Font Awesome Free 5.13.0 by @fontawesome - https://fontawesome.com License - https://fontawesome.com/license/free (Icons: CC BY 4.0, Fonts: SIL OFL 1.1, Code: MIT License)

Overloading, overriding and method hiding (Java)

An overview of how overloading, overriding and method hiding works in Java

Overloading

What it is: a class has several methods with the same name but different number or types of parameters and Java chooses which one to call based on the arguments you pass

class OverloadingTest {
public void testMethod(Object object) {
System.out.println("object");
}
public void testMethod(String string) {
System.out.println("string");
}
}
OverloadingTest test = new OverloadingTest();
Object testObject = new Object();
String testString = "testString";
test.testMethod(testObject); // object
test.testMethod(testString); // string

Important: the exact signature of the method to call is based at compile time using the compile-time types of the arguments

Object testStringAsObject = testString;
test.testMethod(testStringAsObject); // object

Overriding

What it is: a subclass overrides an instance method of a direct or indirect superclass by providing its own implementation

class OverridingTestSuper {
public void testMethod(Object object) {
System.out.println("super");
}
}
class OverridingTestSub extends OverridingTestSuper {
@Override
public void testMethod(Object object) {
System.out.println("sub");
}
}

Note: use@Override annotation when overriding, so the Java compiler helps you check that the method is actually correctly overriding a supertype method

OverridingTestSuper testSuper = new OverridingTestSuper();
OverridingTestSub testSub = new OverridingTestSub();
Object testObject = new Object();
testSuper.testMethod(testObject); // super
testSub.testMethod(testObject); // sub

Important: The implementation to invoke is determined at run time based on the actual runtime type of the object and the structure of the inheritance hierarchy

OverridingTestSuper testSubAsSuper = testSub;
testSubAsSuper.testMethod(testObject); // sub

Combining overloading and overriding

class CombinedTestSuper {
public void testMethod(Object object) {
System.out.println("super object");
}
}
class CombinedTestSub extends CombinedTestSuper {
@Override
public void testMethod(Object object) {
System.out.println("sub object");
}
public void testMethod(String string) {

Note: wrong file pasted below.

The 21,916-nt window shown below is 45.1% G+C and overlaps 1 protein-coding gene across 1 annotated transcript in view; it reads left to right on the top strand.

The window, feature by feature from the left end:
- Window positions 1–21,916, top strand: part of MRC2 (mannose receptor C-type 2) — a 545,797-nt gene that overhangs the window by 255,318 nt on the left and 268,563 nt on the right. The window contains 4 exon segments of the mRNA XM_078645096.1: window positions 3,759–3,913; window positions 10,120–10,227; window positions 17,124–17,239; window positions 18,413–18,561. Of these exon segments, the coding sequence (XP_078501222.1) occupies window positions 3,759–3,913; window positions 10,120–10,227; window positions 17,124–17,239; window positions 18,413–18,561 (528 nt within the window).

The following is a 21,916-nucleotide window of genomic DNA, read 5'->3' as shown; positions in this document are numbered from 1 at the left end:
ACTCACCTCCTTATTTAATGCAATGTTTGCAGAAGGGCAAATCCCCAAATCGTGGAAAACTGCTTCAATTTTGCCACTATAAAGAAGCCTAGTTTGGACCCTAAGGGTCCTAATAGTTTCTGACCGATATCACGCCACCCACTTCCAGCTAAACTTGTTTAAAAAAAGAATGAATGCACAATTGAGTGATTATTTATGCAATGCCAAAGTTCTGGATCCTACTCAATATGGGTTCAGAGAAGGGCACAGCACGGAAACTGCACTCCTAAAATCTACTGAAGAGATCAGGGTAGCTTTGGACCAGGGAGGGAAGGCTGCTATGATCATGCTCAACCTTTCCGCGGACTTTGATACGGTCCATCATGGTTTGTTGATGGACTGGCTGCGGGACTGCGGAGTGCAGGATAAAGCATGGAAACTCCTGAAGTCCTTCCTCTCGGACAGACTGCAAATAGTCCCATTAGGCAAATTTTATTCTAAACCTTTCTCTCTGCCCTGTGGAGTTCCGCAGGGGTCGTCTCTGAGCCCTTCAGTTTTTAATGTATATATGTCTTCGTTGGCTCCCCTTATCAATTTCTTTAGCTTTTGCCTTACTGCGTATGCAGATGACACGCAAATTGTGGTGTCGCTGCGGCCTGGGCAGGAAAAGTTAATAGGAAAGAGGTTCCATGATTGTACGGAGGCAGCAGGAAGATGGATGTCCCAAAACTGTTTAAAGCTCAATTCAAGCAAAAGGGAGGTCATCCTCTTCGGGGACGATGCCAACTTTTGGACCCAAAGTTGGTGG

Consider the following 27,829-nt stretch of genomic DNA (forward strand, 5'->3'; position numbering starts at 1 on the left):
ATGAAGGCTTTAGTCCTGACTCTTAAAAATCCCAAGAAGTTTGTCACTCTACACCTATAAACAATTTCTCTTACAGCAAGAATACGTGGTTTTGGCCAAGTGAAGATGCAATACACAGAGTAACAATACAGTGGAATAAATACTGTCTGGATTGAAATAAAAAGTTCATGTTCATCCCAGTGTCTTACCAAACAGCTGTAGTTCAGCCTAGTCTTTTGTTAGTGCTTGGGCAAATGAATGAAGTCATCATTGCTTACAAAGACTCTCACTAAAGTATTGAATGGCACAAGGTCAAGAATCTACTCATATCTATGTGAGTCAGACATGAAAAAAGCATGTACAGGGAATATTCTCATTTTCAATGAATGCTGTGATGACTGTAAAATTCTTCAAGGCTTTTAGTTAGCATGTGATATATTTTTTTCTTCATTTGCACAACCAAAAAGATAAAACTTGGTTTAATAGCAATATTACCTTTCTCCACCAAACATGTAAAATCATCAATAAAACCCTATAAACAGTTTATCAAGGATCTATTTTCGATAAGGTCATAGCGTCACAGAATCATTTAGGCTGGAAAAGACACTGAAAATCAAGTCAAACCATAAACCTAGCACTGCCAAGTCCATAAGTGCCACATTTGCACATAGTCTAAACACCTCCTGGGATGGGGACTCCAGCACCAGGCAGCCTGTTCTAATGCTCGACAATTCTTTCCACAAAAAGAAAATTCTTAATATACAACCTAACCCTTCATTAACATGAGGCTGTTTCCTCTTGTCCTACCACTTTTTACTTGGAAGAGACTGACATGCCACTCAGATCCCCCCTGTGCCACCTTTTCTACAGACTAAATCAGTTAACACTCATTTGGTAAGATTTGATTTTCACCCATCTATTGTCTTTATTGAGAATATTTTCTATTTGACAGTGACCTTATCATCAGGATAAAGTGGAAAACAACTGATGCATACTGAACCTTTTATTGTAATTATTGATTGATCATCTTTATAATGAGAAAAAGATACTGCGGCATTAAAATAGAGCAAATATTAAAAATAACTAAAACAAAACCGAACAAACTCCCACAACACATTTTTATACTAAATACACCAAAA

System.out.println("sub string");
}
}
CombinedTestSuper testSuper = new CombinedTestSuper();
CombinedTestSub testSub = new CombinedTestSub();
CombinedTestSuper testSubAsSuper = testSub;
String testString = "testString";
Object testStringAsObject = testString;
testSuper.testMethod(testString); // super object (only one method on CombinedTestSuper)
testSuper.testMethod(testStringAsObject); // super object (only one method on CombinedTestSuper)
testSub.testMethod(testString); // sub string (chooses signature testMethod(String) on CombinedTestSub)
testSub.testMethod(testStringAsObject); // sub object (chooses signature testMethod(Object) on CombinedTestSub)
testSubAsSuper.testMethod(testString); // sub object (uses signature of only method on CombinedTestSuper but implementation of CombinedTestSub)
testSubAsSuper.testMethod(testStringAsObject); // sub object (uses signature of only method on CombinedTestSuper but implementation of CombinedTestSub)

Method hiding

For static methods, overloading is still used to determine the signature of the method to invoke

But what if superclass and subclass both have static method with same signature?

class CombinedTestSuper {
public static void testStaticMethod(Object object) {
System.out.println("super");
}
}
class CombinedTestSub extends CombinedTestSuper {
public static void testStaticMethod(Object object) {
System.out.println("sub");
}
}

Calling static methods on classes:

Object testObject = new Object();
StaticSuper.testStaticMethod(testObject); // super
StaticSub.testStaticMethod(testObject); // sub

Calling static methods on instances (note that this will generate compiler warnings):

StaticSuper staticSuper = new StaticSuper();
StaticSub staticSub = new StaticSub();
StaticSuper staticSubAsSuper = staticSub;
staticSuper.testStaticMethod(testObject); // super
staticSub.testStaticMethod(testObject); // sub
staticSubAsSuper.testStaticMethod(testObject); // super (!!!)

No overriding here! Instead, we get method hiding.

Can be pretty confusing (not only the method hiding itself, but also the fact that we call a static method in a way that makes it look like an instance method), which is also why we get warnings when doing this.

Resources